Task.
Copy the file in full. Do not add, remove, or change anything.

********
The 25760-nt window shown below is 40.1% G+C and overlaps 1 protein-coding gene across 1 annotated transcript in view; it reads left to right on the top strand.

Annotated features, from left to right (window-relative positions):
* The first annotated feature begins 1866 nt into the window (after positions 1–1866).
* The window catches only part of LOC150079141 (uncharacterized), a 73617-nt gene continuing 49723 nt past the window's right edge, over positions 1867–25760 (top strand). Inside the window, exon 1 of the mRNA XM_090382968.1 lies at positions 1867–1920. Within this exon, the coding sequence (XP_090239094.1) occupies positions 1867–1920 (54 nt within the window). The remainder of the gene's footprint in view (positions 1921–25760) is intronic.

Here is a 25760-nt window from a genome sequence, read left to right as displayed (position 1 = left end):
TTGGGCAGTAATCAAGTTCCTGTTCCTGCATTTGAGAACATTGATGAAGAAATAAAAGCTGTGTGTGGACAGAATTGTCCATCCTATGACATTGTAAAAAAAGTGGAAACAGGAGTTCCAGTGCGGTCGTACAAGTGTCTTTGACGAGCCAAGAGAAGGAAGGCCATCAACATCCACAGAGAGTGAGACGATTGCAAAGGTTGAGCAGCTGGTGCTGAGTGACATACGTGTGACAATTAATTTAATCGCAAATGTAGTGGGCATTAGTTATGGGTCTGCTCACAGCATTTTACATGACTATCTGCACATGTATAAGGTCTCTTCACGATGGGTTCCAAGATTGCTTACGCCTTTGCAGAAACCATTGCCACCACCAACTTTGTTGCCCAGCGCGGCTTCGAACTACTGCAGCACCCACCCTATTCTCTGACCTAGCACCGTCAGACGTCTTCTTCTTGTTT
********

The 25760-nt window shown below is 40.1% G+C and overlaps 1 protein-coding gene across 1 annotated transcript in view; it reads left to right on the top strand.

Annotated features, from left to right (window-relative positions):
* The first annotated feature begins 1866 nt into the window (after positions 1–1866).
* The window catches only part of LOC150079141 (uncharacterized), a 73617-nt gene continuing 49723 nt past the window's right edge, over positions 1867–25760 (top strand). Inside the window, exon 1 of the mRNA XM_090382968.1 lies at positions 1867–1920. Within this exon, the coding sequence (XP_090239094.1) occupies positions 1867–1920 (54 nt within the window). The remainder of the gene's footprint in view (positions 1921–25760) is intronic.

Here is a 25760-nt window from a genome sequence, read left to right as displayed (position 1 = left end):
TTGGGCAGTAATCAAGTTCCTGTTCCTGCATTTGAGAACATTGATGAAGAAATAAAAGCTGTGTGTGGACAGAATTGTCCATCCTATGACATTGTAAAAAAAGTGGAAACAGGAGTTCCAGTGCGGTCGTACAAGTGTCTTTGACGAGCCAAGAGAAGGAAGGCCATCAACATCCACAGAGAGTGAGACGATTGCAAAGGTTGAGCAGCTGGTGCTGAGTGACATACGTGTGACAATTAATTTAATCGCAAATGTAGTGGGCATTAGTTATGGGTCTGCTCACAGCATTTTACATGACTATCTGCACATGTATAAGGTCTCTTCACGATGGGTTCCAAGATTGCTTACGCCTTTGCAGAAACCATTGCCACCACCAACTTTGTTGCCCAGCGCGGCTTCGAACTACTGCAGCACCCACCCTATTCTCTGACCTAGCACCGTCAGACGTCTTCTTCTTGTTT